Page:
@Service
class OrderService @Autowired() (orderDao: OrderDao, eventPublisher: ApplicationEventPublisher) {
 
    @Transactional
    def placeOrder(order: Order) {
        orderDao save order
        eventPublisher publishEvent OrderPlacedEvent(order)
    }

However this time auto-injected eventPublisher is our custom decorator. Eventually we managed to fix the race condition problem without touching the business code. Our solution is safe, predictable and robust. Notice that the exact same approach can be taken for any other queuing technology, including JMS (if complex transaction manager was not used) or custom queues. We also discovered an interesting low-level API for transaction lifecycle listening. Might be useful one day.

1 – one might argue that a much simpler solution would be to publishEvent() outside of the transaction:

def placeOrder(order: Order) {
    storeOrder(order)
    eventPublisher publishEvent OrderPlacedEvent(order)
}
 
@Transactional
def storeOrder(order: Order) = orderDao save order

That’s true, but this solution doesn’t “scale” well (what if placeOrder() has to be part of a greater transaction?) and is most likely incorrect due to proxying peculiarities.
 

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2 comments

  1. Its good .Thank you for this scenario.Can you please give me an example application of asynchronous execution based on system generated events and could you please provide example for how to destroy spring prototype scoped beans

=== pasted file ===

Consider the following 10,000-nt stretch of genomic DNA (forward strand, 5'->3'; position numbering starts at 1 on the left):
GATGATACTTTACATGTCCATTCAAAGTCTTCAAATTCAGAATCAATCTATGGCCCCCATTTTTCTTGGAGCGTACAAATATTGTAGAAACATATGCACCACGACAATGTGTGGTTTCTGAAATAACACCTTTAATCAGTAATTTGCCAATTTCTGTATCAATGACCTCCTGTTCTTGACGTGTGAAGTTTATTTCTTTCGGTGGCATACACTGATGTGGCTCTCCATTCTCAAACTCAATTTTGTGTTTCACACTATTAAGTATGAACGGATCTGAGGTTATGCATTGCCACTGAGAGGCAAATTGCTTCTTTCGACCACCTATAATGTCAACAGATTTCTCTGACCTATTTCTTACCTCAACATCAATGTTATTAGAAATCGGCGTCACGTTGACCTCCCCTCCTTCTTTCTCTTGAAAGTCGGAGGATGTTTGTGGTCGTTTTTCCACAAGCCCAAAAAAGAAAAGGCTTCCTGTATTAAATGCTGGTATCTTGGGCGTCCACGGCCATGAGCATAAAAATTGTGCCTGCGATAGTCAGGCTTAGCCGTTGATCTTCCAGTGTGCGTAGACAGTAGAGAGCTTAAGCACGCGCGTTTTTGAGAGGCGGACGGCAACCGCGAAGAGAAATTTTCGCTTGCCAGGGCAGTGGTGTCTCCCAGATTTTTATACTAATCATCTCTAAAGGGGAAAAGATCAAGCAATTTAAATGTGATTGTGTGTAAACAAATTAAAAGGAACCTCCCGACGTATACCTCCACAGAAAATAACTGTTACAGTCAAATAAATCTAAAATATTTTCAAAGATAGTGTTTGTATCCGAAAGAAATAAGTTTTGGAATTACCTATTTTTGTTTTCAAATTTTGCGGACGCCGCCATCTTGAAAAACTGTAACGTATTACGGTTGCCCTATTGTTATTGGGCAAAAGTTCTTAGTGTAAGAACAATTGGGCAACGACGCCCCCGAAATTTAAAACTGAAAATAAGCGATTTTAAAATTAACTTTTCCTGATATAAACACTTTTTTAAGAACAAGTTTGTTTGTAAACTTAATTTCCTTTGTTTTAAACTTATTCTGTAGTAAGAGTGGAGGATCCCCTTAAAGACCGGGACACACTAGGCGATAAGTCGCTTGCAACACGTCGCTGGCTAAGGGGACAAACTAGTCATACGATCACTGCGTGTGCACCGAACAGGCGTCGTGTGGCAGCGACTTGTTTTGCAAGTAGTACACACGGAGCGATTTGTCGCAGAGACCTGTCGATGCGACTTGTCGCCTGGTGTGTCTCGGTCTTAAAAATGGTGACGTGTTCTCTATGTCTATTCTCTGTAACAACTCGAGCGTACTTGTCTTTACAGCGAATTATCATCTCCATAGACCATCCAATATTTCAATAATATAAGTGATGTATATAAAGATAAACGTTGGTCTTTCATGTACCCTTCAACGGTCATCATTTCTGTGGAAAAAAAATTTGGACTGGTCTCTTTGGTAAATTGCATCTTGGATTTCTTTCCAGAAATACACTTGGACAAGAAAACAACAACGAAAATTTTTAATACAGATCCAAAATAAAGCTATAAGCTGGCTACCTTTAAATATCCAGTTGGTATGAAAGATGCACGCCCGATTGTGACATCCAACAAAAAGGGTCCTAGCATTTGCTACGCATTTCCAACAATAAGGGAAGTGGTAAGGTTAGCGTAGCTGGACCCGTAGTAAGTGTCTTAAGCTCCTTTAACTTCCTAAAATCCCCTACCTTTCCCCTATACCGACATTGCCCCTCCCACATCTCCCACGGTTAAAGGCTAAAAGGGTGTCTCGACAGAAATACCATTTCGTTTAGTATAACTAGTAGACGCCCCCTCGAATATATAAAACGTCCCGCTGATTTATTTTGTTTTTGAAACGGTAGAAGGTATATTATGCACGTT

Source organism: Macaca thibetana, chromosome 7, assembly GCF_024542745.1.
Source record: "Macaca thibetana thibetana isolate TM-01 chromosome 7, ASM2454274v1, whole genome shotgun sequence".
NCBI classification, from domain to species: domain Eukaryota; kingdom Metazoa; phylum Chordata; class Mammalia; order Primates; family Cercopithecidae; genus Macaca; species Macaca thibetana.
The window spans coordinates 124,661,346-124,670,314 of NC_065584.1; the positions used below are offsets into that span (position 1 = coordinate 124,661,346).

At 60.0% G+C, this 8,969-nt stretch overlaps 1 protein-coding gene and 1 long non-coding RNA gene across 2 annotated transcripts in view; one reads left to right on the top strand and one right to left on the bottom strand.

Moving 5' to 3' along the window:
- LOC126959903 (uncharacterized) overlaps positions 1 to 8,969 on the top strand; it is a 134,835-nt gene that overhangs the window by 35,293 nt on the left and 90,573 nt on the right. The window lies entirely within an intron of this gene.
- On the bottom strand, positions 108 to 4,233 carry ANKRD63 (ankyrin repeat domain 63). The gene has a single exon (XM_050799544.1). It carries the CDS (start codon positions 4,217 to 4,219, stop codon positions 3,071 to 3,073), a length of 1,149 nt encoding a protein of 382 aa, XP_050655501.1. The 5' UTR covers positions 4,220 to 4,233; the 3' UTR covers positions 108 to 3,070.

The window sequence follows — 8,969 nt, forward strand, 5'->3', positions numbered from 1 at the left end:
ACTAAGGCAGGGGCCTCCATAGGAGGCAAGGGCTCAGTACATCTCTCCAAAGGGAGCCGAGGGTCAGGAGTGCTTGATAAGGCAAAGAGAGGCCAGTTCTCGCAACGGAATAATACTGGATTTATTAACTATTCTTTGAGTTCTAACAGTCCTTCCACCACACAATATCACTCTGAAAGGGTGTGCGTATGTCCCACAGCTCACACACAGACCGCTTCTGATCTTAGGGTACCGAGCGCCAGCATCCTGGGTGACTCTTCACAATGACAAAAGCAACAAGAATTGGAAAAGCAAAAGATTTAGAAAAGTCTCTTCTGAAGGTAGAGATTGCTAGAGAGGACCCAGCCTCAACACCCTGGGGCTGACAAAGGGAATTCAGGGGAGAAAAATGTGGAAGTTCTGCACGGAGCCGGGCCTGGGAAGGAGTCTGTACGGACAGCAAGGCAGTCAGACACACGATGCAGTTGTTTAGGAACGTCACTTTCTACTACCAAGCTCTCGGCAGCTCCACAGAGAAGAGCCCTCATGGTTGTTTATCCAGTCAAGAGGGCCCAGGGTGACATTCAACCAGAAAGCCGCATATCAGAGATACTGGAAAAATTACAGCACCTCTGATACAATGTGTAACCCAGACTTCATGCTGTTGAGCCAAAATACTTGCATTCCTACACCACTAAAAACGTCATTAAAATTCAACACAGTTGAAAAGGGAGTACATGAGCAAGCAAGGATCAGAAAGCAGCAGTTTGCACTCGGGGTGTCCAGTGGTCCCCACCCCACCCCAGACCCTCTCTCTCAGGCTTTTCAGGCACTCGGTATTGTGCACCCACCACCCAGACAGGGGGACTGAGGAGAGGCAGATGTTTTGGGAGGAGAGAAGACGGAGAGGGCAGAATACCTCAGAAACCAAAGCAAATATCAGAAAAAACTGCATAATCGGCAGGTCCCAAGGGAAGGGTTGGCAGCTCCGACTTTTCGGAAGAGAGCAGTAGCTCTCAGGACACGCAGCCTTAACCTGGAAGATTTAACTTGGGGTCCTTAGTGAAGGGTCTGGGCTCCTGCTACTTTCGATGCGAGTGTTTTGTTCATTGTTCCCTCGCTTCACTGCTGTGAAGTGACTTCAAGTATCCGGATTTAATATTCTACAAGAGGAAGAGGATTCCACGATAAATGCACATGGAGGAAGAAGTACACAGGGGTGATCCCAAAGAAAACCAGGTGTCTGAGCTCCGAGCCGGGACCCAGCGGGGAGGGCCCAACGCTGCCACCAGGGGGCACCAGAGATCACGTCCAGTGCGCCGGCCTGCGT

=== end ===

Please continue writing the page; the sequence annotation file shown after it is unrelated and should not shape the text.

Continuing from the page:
2. Nice! Once, we had the same problem in an EJB project where some directive was given to an Oracle BPEL Process Manager to post-process some data. The problem was that the directive was sent during a transaction in which the targeted data was persisted. Sometimes, it occurred that BPEL was unable to find that data if it started before the transaction could be committed.

    The three possible solutions we came with were:

    1) registering a javax.transaction.Synchronization on the current transaction to send the directive after commit

    2) send the directive first to an XA JMS queue and let a message-driven bean be in charge of sending that directive to the BPEL instance (the MDB could only consume the message once the transaction was committed)

    3) get rid of BPEL

    Solution #3 was chosen ;-)